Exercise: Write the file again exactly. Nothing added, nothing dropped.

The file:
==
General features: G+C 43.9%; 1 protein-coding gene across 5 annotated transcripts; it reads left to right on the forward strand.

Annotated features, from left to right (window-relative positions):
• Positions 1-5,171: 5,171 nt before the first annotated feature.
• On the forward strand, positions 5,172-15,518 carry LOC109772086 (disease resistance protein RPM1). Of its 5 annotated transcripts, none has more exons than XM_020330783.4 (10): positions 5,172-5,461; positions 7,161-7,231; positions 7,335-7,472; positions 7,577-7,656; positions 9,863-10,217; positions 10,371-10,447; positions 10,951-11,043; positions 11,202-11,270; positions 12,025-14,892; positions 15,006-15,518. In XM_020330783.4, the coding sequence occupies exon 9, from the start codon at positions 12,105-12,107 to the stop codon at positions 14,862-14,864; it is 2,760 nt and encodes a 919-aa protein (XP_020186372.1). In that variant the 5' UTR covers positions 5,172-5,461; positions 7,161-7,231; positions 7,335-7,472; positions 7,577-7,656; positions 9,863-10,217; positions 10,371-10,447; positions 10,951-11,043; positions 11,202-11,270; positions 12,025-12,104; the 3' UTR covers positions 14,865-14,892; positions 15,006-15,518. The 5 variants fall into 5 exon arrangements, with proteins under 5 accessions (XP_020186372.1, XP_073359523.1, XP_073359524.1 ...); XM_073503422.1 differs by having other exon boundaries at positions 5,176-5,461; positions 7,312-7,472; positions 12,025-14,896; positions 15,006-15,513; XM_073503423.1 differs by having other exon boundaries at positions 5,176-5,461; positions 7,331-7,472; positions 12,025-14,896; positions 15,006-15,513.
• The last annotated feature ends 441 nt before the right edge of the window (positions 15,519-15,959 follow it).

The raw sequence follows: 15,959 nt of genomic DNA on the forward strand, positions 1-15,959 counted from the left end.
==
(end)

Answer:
General features: G+C 43.9%; 1 protein-coding gene across 5 annotated transcripts; it reads left to right on the forward strand.

Annotated features, from left to right (window-relative positions):
• Positions 1-5,171: 5,171 nt before the first annotated feature.
• On the forward strand, positions 5,172-15,518 carry LOC109772086 (disease resistance protein RPM1). Of its 5 annotated transcripts, none has more exons than XM_020330783.4 (10): positions 5,172-5,461; positions 7,161-7,231; positions 7,335-7,472; positions 7,577-7,656; positions 9,863-10,217; positions 10,371-10,447; positions 10,951-11,043; positions 11,202-11,270; positions 12,025-14,892; positions 15,006-15,518. In XM_020330783.4, the coding sequence occupies exon 9, from the start codon at positions 12,105-12,107 to the stop codon at positions 14,862-14,864; it is 2,760 nt and encodes a 919-aa protein (XP_020186372.1). In that variant the 5' UTR covers positions 5,172-5,461; positions 7,161-7,231; positions 7,335-7,472; positions 7,577-7,656; positions 9,863-10,217; positions 10,371-10,447; positions 10,951-11,043; positions 11,202-11,270; positions 12,025-12,104; the 3' UTR covers positions 14,865-14,892; positions 15,006-15,518. The 5 variants fall into 5 exon arrangements, with proteins under 5 accessions (XP_020186372.1, XP_073359523.1, XP_073359524.1 ...); XM_073503422.1 differs by having other exon boundaries at positions 5,176-5,461; positions 7,312-7,472; positions 12,025-14,896; positions 15,006-15,513; XM_073503423.1 differs by having other exon boundaries at positions 5,176-5,461; positions 7,331-7,472; positions 12,025-14,896; positions 15,006-15,513.
• The last annotated feature ends 441 nt before the right edge of the window (positions 15,519-15,959 follow it).

The raw sequence follows: 15,959 nt of genomic DNA on the forward strand, positions 1-15,959 counted from the left end.